I put a 1/4 inch thick clear glass container into the microwave with a plate on top and put it in for almost 5 minutes (there was lots of soup). When It came out the soup was really hot but I could still hold the top parts of the container. After measuring the soup's heat it was about 120-130 degrees but the top part felt cool to the touch. Why didn't it heat up like the soup did?
The microwaves are primarily designed to vibrate/heat the water molecules in the food, as a way of ensuring that the foods gets cooked evenly. An aid to this process is the rotating plate within the machine.
Microwaves that cook your food pass through plastics, glass, and ceramics, with mimimal heating, as their water content is low and they are less prone to heating, explaining why you can pop your (almost ready to go) chicken curry and rice, along with its plastic packaging, straight into the microwave. It is also this feature of microwaves that makes them so energy efficient; they heat only the food and nothing more.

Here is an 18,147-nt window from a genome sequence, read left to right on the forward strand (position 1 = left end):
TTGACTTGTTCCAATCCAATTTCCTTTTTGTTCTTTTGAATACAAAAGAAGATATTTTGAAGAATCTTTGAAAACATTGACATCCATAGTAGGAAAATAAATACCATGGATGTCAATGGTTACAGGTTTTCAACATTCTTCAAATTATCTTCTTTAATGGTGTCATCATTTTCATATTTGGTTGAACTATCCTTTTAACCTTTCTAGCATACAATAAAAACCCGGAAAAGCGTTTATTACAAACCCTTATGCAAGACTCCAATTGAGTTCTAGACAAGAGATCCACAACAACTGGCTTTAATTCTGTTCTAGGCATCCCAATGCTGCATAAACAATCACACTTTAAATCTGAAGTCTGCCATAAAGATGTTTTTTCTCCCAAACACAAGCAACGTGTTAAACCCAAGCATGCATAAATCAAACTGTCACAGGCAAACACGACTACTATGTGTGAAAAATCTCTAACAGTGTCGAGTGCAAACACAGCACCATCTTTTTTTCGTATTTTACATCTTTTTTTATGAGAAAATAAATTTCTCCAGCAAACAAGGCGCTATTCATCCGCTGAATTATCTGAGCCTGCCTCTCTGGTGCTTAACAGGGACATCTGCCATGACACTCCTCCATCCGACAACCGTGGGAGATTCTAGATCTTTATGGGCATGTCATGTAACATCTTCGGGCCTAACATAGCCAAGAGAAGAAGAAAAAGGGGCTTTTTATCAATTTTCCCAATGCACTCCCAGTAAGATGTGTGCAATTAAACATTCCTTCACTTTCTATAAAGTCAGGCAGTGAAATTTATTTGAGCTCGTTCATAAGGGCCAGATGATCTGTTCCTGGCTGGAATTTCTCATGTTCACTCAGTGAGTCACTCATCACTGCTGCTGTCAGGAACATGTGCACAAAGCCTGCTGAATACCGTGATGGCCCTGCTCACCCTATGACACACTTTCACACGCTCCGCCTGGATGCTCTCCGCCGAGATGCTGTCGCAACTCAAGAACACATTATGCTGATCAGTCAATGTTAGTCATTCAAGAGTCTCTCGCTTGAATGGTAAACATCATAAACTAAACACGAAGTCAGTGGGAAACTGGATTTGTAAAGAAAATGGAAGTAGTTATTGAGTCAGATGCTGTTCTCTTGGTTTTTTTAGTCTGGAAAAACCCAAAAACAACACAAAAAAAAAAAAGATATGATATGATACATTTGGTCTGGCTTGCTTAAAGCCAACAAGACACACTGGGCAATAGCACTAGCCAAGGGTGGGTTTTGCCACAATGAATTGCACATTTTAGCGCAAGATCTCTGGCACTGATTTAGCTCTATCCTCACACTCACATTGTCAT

However, don't try to put eggs in a microwave, they will become minibombs as the water heats up, turns to steam and then blows the eggshell apart. Cups of water are not recommended, nor is just pressing the start button without food or liquid to absorb the microwaves, as the magnetron (which is what cooks your food), ends up absorbing the microwaves instead, which can damage your microwave and may even start a fire.
Metals, on the other hand, reflect these radio waves, a characteristic very cleverly put to use in the walls of the microwave such that no waves escape and cook anyone in the kitchen! However, you can see sparks from the edge of some decorative ceramic plates appearing now and again, from the microwave radiation.
Image Source: www.ccohs.ca
protected by AccidentalFourierTransform Nov 10 '18 at 17:03
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